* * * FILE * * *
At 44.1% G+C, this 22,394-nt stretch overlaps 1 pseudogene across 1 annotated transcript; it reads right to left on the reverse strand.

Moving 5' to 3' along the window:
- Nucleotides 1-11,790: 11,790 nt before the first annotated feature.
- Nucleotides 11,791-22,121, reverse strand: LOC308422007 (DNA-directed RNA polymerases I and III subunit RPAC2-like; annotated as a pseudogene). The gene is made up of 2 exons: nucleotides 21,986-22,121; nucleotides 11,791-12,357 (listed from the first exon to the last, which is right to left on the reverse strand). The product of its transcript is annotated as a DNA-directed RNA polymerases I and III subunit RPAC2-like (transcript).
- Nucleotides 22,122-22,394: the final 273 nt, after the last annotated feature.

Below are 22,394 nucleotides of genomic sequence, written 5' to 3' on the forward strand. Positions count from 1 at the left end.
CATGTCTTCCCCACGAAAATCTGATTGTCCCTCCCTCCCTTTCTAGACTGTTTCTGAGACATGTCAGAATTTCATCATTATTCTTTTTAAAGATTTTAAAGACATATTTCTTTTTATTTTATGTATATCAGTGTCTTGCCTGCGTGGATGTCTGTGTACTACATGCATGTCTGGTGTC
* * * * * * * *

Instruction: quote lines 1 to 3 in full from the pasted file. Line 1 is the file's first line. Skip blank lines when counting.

At 44.1% G+C, this 22,394-nt stretch overlaps 1 pseudogene across 1 annotated transcript; it reads right to left on the reverse strand.

Moving 5' to 3' along the window:
- Nucleotides 1-11,790: 11,790 nt before the first annotated feature.